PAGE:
Roy Collins murder trial told witnesses testified out 'of necessity to stay alive'
Published 17/06/2014 | 14:10
A garda has told the trial of two Limerick men charged with murdering businessman Roy Collins that some of the trial’s main witnesses had testified out of ‘a necessity to stay alive’.
Garda James Hourihan was being cross examined at the Special Criminal Court in the trial of Wayne Dundon and Nathan Killeen.
Dundon (36), of Lenihan Avenue, Prospect and Killeen (24) of Hyde Road, Prospect have both pleaded not guilty to the murder of 35-year-old Roy Collins at Coin Castle Amusements, Roxboro Road Shopping Centre, Limerick on April 9, 2009.
The non-jury court has heard that Mr Collins was at work around noon that day when a gunman entered his amusement arcade and discharged a single shot, hitting him in the chest. He died of wounds to organs and blood vessels in his abdomen.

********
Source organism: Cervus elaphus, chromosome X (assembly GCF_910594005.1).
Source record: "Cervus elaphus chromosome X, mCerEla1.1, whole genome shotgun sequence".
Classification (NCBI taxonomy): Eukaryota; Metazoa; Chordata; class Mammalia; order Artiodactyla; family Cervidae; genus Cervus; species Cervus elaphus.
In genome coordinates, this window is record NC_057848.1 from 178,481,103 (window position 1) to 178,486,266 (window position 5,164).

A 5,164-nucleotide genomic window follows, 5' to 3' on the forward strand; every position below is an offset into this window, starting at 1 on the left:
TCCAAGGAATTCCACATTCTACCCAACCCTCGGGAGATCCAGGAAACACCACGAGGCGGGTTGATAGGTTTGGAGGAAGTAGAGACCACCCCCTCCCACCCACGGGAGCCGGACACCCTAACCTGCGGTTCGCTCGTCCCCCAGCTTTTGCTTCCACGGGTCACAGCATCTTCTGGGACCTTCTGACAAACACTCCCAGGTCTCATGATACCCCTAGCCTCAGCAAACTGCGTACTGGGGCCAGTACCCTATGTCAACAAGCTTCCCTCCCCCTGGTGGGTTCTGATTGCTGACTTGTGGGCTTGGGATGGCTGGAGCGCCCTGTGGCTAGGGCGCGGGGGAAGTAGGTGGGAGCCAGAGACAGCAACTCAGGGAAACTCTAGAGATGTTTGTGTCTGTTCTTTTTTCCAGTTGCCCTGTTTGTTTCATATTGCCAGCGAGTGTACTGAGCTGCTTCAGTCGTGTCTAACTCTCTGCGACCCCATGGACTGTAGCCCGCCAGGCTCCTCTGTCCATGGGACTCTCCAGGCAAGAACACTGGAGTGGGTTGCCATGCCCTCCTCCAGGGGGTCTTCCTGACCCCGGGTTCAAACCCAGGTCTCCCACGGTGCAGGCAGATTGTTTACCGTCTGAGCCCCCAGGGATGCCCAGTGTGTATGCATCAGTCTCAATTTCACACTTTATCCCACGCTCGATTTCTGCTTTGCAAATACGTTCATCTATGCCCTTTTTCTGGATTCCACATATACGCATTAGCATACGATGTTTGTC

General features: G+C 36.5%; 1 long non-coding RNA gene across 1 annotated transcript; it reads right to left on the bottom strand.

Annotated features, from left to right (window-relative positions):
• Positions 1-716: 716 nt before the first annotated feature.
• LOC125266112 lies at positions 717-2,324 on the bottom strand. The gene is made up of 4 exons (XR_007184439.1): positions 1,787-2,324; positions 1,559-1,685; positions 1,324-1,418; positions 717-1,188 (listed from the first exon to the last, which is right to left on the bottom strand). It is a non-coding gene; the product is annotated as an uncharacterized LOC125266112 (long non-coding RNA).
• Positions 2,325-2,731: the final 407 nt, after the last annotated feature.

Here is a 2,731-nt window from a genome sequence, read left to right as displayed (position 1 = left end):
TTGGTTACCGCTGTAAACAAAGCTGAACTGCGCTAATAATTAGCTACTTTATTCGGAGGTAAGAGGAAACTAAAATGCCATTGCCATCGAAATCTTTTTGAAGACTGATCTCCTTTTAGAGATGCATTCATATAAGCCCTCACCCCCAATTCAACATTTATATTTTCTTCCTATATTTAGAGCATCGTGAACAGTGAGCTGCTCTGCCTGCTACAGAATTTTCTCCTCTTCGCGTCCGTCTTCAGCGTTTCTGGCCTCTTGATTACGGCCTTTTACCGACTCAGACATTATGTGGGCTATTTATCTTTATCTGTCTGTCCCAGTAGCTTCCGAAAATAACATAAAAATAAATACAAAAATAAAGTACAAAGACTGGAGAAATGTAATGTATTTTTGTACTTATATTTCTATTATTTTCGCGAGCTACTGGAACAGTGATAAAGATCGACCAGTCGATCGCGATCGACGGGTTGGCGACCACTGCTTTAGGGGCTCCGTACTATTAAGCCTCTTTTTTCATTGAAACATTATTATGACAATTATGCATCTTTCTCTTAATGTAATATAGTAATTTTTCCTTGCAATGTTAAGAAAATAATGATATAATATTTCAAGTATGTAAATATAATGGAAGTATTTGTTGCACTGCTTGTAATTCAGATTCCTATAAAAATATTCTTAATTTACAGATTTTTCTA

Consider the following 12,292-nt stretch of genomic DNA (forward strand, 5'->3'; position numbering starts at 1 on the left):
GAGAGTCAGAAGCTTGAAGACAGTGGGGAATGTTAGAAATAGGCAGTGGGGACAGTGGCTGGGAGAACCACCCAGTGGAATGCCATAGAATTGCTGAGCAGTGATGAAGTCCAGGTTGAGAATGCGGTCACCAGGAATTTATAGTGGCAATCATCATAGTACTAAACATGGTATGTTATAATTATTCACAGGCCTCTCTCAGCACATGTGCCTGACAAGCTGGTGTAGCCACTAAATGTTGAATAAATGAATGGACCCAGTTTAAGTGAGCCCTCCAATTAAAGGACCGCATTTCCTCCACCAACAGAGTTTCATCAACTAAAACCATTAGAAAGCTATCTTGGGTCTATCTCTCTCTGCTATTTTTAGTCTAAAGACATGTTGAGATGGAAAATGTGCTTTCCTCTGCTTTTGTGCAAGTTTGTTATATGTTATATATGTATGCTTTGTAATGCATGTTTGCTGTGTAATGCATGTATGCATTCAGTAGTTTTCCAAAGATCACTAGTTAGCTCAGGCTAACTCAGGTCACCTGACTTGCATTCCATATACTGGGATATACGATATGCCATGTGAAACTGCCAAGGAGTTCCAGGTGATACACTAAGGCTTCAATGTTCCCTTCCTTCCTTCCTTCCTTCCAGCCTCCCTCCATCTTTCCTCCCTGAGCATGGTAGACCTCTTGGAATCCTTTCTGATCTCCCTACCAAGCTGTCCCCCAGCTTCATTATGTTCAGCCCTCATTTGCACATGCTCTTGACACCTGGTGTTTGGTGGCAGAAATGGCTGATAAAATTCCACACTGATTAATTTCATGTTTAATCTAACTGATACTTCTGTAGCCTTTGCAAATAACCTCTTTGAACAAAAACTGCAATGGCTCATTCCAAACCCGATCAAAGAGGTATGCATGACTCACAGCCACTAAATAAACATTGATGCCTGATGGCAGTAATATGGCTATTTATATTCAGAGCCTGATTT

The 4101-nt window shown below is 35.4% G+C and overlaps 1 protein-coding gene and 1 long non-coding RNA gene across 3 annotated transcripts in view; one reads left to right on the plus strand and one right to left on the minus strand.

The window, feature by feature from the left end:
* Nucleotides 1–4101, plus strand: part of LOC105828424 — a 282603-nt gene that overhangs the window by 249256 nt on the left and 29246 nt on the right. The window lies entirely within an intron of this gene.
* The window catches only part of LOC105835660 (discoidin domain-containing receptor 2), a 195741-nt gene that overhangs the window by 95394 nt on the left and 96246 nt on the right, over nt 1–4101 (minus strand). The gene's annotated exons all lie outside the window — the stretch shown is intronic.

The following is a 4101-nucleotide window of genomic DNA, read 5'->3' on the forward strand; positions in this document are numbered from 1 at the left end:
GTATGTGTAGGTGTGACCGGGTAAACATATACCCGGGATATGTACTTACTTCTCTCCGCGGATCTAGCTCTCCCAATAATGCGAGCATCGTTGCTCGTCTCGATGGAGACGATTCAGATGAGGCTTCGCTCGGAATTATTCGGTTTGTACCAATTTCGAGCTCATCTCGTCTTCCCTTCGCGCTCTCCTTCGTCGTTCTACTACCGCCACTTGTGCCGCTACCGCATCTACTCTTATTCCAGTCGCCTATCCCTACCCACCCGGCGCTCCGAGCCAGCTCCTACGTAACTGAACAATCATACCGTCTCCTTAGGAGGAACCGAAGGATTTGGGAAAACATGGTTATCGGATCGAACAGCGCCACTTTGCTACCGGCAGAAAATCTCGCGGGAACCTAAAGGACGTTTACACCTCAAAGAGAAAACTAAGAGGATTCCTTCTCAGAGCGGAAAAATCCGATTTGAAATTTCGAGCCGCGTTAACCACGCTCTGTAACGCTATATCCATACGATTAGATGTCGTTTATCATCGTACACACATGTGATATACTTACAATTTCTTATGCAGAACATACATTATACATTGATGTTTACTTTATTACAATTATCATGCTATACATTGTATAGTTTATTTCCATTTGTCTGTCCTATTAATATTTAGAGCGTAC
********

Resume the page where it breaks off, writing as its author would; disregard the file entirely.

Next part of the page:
It’s the prosecution case that Wayne Dundon directed the murder from prison, Nathan Killeen was the getaway driver and another man, James Dillon, was the gunman.
Garda Hourihane testified this morning that he was one of the gardai who took an initial statement from the main prosecution witness against Dundon, Gareth Collins. The 31-year-old testified that Dundon offered him €20,000 to take part in the murder, but said he refused. His sister, April Collins, has also testified for the State.
Under cross examination by Giollaíosa Ó Lideadha, defending Killeen, Gda Hourihan said that Dundon had threatened to kill members of the Collins family in March 2011.
“It forced the hand of the Collins family to come forward and make statements,” he said. “It was a necessity to stay alive in my opinion.”
The trial continues before three judges, presided over by Ms Justice Iseult O’Malley.